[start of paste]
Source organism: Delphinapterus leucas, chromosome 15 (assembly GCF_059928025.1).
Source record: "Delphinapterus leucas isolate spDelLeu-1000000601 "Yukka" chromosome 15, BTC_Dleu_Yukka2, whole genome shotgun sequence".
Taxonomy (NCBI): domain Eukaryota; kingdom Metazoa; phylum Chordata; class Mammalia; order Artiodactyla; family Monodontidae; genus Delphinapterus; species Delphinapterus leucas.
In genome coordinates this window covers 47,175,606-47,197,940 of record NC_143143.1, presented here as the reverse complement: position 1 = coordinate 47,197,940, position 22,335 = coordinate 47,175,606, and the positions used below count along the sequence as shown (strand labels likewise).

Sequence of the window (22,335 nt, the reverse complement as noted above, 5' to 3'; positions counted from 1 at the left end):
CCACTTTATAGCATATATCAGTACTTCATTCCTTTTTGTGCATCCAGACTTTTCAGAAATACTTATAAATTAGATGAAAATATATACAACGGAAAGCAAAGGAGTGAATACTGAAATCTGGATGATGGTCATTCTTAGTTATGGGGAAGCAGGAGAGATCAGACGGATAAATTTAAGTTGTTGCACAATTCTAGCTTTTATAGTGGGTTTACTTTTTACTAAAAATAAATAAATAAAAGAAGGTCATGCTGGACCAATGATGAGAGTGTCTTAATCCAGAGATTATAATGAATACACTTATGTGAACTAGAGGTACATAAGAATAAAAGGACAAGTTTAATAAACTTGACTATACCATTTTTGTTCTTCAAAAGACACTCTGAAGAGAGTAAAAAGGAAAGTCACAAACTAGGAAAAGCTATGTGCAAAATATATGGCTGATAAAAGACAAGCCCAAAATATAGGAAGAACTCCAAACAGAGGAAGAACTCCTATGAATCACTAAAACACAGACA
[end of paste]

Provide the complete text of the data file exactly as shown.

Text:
Source organism: Delphinapterus leucas, chromosome 15 (assembly GCF_059928025.1).
Source record: "Delphinapterus leucas isolate spDelLeu-1000000601 "Yukka" chromosome 15, BTC_Dleu_Yukka2, whole genome shotgun sequence".
Taxonomy (NCBI): domain Eukaryota; kingdom Metazoa; phylum Chordata; class Mammalia; order Artiodactyla; family Monodontidae; genus Delphinapterus; species Delphinapterus leucas.
In genome coordinates this window covers 47,175,606-47,197,940 of record NC_143143.1, presented here as the reverse complement: position 1 = coordinate 47,197,940, position 22,335 = coordinate 47,175,606, and the positions used below count along the sequence as shown (strand labels likewise).

Sequence of the window (22,335 nt, the reverse complement as noted above, 5' to 3'; positions counted from 1 at the left end):
CCACTTTATAGCATATATCAGTACTTCATTCCTTTTTGTGCATCCAGACTTTTCAGAAATACTTATAAATTAGATGAAAATATATACAACGGAAAGCAAAGGAGTGAATACTGAAATCTGGATGATGGTCATTCTTAGTTATGGGGAAGCAGGAGAGATCAGACGGATAAATTTAAGTTGTTGCACAATTCTAGCTTTTATAGTGGGTTTACTTTTTACTAAAAATAAATAAATAAAAGAAGGTCATGCTGGACCAATGATGAGAGTGTCTTAATCCAGAGATTATAATGAATACACTTATGTGAACTAGAGGTACATAAGAATAAAAGGACAAGTTTAATAAACTTGACTATACCATTTTTGTTCTTCAAAAGACACTCTGAAGAGAGTAAAAAGGAAAGTCACAAACTAGGAAAAGCTATGTGCAAAATATATGGCTGATAAAAGACAAGCCCAAAATATAGGAAGAACTCCAAACAGAGGAAGAACTCCTATGAATCACTAAAACACAGACA